Michael Cunningham is the author of the novels A Home at the End of the World, Flesh and Blood, The Hours (winner of the Pen/Faulkner Award & Pulitzer Prize), Specimen Days, and By Nightfall, as well as the non-fiction book, Land's End: A Walk in Provincetown. His newest novel is, The Snow Queen. He lives in New York, and teaches at Yale University.

Emily St. John Mandel was born and raised on the west coast of British Columbia, Canada. She studied contemporary dance at the School of Toronto Dance Theatre and lived briefly in Montreal before relocating to New York.

First Draft - Kent Haruf

Dec 15, 2014

NOTE: Kent Haruf passed away in December 2014.  This interview was recorded in May 2013. 

Kent Haruf’s honors include a Whiting Foundation Award, a Stegner Award, a Frank Waters Award, and a special citation from the PEN/Hemingway Foundation. His novel Plainsong won the Mountains & Plains Booksellers Award and was a finalist for the National Book Award, the Los Angeles Times Book Prize, and the New Yorker Book Award. He lives with his wife, Cathy, in his native Colorado.  His most recent novel is Benediction.

Neil Giordano

Heidi Pitlor is the author of the novel The Birthdays of which Fred Leebron wrote "Undeniably gratifying...subtly riveting...This isn't just a terrific family novel; it's a terrific novel through and through." Heidi was formerly a senior editor at Houghton Mifflin and is presently the annual series editor for The Best American Short Stories. Her writing has appeared in such publications as Ploughshares, The Huffington Post, and Labor Day: True Birth Stories by Today's Best Women Writers.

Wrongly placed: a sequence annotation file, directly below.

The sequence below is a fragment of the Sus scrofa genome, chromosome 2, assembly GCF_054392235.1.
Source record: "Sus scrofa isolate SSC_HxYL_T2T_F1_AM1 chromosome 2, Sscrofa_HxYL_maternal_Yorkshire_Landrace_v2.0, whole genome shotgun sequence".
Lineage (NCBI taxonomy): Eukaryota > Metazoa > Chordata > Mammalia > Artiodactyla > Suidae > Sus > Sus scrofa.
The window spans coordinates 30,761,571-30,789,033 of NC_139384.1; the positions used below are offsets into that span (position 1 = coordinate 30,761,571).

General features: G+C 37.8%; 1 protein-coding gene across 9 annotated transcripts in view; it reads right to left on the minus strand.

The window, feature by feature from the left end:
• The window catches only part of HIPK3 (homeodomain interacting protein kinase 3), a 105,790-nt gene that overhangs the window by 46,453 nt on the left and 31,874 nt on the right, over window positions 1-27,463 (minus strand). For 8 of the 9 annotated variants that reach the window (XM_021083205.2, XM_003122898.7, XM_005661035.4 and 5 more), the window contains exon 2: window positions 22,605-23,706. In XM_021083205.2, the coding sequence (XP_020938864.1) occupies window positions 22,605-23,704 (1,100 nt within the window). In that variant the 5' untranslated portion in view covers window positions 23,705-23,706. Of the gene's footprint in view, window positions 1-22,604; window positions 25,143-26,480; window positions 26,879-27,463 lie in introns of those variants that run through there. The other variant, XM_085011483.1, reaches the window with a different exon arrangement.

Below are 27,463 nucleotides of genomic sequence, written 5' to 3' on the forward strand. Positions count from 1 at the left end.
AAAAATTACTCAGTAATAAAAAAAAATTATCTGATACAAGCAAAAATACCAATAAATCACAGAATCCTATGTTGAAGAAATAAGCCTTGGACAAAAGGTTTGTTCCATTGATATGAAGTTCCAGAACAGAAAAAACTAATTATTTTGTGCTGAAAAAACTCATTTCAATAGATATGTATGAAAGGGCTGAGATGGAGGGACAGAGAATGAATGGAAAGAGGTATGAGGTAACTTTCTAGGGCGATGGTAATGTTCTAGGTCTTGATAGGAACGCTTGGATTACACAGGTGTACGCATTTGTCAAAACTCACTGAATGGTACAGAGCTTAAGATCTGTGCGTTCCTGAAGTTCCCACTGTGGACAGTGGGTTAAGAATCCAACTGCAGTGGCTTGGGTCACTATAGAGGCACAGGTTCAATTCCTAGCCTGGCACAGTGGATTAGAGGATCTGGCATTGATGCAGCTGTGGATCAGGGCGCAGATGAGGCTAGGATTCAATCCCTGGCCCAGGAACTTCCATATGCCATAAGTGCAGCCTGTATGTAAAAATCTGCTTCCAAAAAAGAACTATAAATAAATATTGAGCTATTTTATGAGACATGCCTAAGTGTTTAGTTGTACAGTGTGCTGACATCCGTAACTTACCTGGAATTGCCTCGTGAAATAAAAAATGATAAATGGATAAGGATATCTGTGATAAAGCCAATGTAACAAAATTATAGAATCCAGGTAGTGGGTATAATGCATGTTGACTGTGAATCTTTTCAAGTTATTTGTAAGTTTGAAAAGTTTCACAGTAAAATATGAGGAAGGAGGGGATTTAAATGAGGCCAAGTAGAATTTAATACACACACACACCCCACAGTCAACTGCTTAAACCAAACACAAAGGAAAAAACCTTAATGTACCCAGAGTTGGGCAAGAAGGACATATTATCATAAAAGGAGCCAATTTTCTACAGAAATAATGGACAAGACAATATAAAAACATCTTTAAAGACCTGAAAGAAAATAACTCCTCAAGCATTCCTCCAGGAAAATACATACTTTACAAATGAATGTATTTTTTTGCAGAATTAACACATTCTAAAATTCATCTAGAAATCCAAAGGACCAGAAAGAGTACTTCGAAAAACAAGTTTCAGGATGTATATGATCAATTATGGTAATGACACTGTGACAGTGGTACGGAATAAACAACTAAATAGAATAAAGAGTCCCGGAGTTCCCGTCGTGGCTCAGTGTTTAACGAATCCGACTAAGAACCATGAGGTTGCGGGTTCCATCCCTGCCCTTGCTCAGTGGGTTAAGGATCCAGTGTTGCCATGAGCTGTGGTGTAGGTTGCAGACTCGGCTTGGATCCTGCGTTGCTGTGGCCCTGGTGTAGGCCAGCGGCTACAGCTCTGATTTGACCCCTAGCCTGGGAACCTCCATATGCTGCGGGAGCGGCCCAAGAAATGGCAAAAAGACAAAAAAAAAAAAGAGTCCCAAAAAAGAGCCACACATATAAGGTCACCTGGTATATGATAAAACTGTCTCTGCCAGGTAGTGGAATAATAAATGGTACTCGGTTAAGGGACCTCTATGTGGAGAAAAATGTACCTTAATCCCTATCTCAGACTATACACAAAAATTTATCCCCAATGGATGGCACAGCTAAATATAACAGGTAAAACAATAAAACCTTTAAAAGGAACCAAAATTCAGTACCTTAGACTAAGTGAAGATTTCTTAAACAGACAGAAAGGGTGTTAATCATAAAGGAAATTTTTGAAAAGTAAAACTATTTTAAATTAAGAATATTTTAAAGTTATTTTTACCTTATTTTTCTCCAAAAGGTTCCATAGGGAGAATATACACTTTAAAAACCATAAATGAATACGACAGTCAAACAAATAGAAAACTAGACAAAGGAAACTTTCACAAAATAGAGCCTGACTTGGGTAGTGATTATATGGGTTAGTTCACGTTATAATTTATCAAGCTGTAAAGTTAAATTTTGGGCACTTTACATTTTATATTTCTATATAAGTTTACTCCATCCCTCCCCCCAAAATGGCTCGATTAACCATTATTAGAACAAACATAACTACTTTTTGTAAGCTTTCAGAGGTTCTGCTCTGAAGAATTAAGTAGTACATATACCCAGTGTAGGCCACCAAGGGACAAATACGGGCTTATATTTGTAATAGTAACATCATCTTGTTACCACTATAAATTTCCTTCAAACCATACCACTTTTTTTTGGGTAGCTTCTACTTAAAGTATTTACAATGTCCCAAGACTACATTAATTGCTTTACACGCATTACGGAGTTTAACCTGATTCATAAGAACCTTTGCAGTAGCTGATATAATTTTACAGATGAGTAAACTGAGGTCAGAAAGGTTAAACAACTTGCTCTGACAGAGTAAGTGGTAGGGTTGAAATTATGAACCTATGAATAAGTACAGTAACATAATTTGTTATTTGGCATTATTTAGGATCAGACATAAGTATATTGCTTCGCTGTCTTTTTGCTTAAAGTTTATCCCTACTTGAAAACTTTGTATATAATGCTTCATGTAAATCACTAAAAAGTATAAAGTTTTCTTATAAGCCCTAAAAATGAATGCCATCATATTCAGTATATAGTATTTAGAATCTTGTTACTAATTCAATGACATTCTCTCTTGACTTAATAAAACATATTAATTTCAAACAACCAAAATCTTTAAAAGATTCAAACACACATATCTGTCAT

A former National Book Award finalist and winner of the Edgar Allan Poe Award, Jess Walter is the author of six novels, including The Beautiful Ruins and The Zero, one book of short stories and one nonfiction book. His work has been translated into 30 languages, and his essays, short fiction, criticism and journalism have been widely published, in Best American Short Stories, Best American Nonrequired Reading, Harper's, Esquire, McSweeney's, Byliner, Playboy, ESPN the Magazine, Details and many others.

Smeeta Mahanti

Anthony Marra is the New York Times-bestselling author of A Constellation of Vital Phenomena, longlisted for the National Book Award and winner of the National Book Critics Circle’s John Leonard Prize. It was selected as one of the ten best books of 2013 by The Washington Post, The San Francisco Chronicle, Salon, New York Magazine, Publishers Weekly, and Library Journal, among numerous other year-end lists. He is the winner of the Whiting Award, the Pushcart Prize, and currently teaches at Stanford University.

Ramin Talaie

Karen Thompson Walker is the author of The Age of Miracles, which was a New York Times bestseller. She was born and raised in San Diego and is a graduate of UCLA and the Columbia MFA program. A former editor at Simon & Schuster, she wroteThe Age of Miracles in the mornings before work--sometimes while riding the subway. She currently lives in Iowa with her husband.

Paolo Giordano was born in Turin in 1982. He has a Master’s degree and a doctorate in theoretical physics. His novels are The Solitude of Prime Numbers and The Human Body.  Both novels have been translated – or are being translated – into many languages. Paolo Giordano also writes for Il Corriere della Sera.

Stephen Geffre

Stephan Eirik Clark is the author of Sweetness #9 and the short story collection Vladimir’s Mustache, a finalist for the 2013 Minnesota Book Award.